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Houston Reads

Books for the city’s natives and newcomers

Cindy Burnett
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GONE BUT NOT FORGOTTEN Lost Houston is a stunning coffee table book that focuses on various buildings that were integral to Houston history and no longer exist. (Photo: Cindy Burnett)

Houston is a vibrant city with a lot to offer and more to do than people often realize. This month, I am highlighting some books that cover Houston’s history as well as its secret haunts, quirky fun facts, and lost buildings. Some of these reads also dig into how certain neighborhoods developed and where you can find the city’s oldest businesses and locales. 

Lost Houston by William Dylan PowellLost Houston is part of a series on various U.S. cities that examines how their institutions and buildings have changed over the years and highlights the ones that were lost along the way. It is a beautiful coffee table book that focuses on buildings that no longer exist. Each building discussed in the book has a two-page spread with photos and plenty of history about that place and its role in Houston’s development. Some popular structures that were demolished and completely lost to time are Luna Park, Sam Houston Coliseum, and the Metropolitan Theatre. Other buildings were incorporated into new structures. The Astros' ballpark (Minute Maid Park), for example, was built in the space once occupied by Union Station's platforms and the Houston-to-Dallas Texas Rocket train. Other standouts include Houston High School, which burned in 1919, Houston Lyceum and Carnegie Library, which was demolished in 1926, The Majestic Theatre, which was razed in 1972, and Kress Building, which was repurposed into lofts.

Historic Photos of Houston by Betty Trapp Chapman – Though smaller than Lost Houston, this gem would also make a nice coffee table book. The book tracks the construction of our unique city through photos chronicling life, government, events, and people important to Houston. The book is divided into sections by time period, starting with Houston’s earliest years and making its way to the 1970s. A page at the beginning of each chapter is devoted to the city’s progress during those years. It provides a wonderful glimpse into the early years of Houston through rare photos that had not been seen prior to the book’s publication in 2007, including photos of beautiful buildings that are sadly long gone. Highlights include photos of when the Heights was developed in the 1890s as “the [city’s] first suburban neighborhood,” Humble Oil and Refining Company’s first filling station at Main Street and Jefferson Street from 1919, Luna Park which contained the city’s first rollercoaster, and Methodist Hospital in what almost looks like a large house. Some of the book’s details are a bit dated, but this read will still appeal to those wanting to better understand Houston’s history.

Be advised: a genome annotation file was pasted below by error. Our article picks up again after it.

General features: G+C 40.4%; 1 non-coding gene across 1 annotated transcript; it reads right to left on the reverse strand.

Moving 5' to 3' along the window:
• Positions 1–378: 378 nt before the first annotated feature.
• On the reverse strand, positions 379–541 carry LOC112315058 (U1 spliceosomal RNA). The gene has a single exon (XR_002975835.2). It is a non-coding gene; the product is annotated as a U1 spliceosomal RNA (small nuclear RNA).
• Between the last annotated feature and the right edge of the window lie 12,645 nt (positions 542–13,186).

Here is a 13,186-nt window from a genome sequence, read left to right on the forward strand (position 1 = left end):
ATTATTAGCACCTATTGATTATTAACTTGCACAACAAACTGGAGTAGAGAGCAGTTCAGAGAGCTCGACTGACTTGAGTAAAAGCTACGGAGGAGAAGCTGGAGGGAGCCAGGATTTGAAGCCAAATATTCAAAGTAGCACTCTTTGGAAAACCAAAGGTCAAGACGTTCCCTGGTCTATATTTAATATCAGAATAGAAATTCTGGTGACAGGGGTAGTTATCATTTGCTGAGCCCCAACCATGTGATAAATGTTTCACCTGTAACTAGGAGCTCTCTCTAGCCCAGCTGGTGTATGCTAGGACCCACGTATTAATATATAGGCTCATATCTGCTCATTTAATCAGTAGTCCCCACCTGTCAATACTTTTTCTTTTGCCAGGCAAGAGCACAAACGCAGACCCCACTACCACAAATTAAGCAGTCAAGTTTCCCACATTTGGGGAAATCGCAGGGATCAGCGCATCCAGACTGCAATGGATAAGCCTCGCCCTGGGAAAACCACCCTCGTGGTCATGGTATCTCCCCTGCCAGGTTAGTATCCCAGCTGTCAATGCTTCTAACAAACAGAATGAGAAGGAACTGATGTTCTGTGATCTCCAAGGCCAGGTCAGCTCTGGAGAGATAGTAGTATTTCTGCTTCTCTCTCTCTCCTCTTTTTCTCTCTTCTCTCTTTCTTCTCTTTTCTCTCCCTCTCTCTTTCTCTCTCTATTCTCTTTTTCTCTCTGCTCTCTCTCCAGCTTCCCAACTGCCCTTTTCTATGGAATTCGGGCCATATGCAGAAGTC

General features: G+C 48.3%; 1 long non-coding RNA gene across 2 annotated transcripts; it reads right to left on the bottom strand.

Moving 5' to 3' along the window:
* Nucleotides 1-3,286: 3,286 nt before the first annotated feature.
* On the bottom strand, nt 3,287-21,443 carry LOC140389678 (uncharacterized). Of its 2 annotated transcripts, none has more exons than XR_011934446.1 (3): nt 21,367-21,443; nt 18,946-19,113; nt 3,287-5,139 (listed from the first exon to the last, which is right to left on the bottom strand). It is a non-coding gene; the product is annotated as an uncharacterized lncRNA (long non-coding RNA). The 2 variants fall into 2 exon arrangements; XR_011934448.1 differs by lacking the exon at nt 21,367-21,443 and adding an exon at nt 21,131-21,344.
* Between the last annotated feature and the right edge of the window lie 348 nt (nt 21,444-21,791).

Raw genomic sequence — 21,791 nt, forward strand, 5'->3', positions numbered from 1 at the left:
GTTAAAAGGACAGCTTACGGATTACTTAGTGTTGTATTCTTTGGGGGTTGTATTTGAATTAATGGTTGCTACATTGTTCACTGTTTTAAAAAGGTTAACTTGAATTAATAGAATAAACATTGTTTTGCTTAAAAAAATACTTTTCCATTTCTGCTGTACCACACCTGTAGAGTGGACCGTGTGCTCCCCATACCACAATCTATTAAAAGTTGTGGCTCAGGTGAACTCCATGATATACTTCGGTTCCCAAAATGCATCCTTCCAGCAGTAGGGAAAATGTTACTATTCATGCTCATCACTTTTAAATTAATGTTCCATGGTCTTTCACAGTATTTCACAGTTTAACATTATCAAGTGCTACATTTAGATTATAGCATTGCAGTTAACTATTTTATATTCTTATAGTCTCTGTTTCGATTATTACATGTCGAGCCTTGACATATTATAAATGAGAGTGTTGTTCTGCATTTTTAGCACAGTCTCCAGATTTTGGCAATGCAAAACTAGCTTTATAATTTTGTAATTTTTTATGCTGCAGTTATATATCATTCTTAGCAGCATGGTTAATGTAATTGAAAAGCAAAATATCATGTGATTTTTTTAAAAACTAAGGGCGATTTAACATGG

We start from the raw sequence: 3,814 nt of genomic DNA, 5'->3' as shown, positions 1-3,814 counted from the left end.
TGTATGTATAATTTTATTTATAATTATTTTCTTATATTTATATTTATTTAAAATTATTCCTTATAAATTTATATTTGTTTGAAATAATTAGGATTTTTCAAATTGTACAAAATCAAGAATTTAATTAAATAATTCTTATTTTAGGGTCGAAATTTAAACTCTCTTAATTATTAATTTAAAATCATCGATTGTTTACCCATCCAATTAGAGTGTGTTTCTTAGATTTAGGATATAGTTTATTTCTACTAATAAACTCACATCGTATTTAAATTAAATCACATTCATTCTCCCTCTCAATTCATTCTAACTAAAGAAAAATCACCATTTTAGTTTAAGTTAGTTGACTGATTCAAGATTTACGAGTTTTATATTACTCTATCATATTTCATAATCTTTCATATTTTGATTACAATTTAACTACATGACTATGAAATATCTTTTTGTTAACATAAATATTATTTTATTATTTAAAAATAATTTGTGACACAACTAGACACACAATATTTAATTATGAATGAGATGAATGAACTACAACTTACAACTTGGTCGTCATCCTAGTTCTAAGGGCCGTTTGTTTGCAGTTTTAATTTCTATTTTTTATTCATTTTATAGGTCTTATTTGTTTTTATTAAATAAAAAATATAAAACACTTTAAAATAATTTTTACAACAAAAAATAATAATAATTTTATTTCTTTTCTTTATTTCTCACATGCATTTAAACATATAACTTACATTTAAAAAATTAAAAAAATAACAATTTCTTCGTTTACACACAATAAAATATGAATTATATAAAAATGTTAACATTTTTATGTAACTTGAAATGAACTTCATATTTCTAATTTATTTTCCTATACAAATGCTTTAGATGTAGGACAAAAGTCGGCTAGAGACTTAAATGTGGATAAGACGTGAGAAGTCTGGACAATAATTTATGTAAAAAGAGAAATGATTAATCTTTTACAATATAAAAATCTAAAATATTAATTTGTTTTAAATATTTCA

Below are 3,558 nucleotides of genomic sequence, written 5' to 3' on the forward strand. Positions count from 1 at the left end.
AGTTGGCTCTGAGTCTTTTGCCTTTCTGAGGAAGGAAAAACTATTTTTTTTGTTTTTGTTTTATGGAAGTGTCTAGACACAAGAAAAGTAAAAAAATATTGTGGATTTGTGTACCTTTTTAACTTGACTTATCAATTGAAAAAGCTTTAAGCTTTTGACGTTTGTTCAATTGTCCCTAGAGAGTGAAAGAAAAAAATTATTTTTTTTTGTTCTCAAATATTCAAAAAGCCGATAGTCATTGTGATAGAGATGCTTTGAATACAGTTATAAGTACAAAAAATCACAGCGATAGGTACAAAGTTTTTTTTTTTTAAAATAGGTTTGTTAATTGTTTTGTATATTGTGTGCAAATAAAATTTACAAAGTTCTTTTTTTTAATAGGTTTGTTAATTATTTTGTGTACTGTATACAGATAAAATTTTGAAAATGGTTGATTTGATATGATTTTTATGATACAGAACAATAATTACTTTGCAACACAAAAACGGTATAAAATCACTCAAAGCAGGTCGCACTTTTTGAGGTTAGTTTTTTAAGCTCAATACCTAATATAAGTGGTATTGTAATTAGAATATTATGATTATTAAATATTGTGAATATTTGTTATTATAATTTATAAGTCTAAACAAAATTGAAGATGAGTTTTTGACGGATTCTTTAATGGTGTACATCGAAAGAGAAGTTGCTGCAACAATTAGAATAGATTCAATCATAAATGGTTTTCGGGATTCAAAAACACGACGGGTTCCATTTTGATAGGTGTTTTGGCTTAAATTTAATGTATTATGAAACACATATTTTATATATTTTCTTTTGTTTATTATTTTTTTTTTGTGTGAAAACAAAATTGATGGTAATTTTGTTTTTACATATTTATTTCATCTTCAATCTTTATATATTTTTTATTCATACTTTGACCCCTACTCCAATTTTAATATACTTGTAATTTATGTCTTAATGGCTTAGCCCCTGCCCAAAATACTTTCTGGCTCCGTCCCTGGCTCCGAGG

SPACE CITY LEGACY Cindy Burnett highlights various books that cover Houston’s history as well as its secret haunts, quirky fun facts, how certain neighborhoods developed, lost buildings, and where you can find some of the city’s oldest businesses and locales. (Photo: Cindy Burnett)

Houston Culture Shock: Quirks, Customs, and Attitudes of H-Town by William Dylan PowellHouston Culture Shock is about the everyday quirks of living in Houston that are not often covered in standard guidebooks. Powell looks at the lifestyle, cityscape, tips for getting around, nature, events, and local heroes, and the book reads like a cheat sheet for what it’s like to live here. He weaves in fascinating facts like how the Alley Theatre got its name, our obsession with anything fried (even Oreos and Twinkies), and how Houstonians use nicknames for all the highways. (Note: For more on William Dylan Powell, check out my Q&A with him.)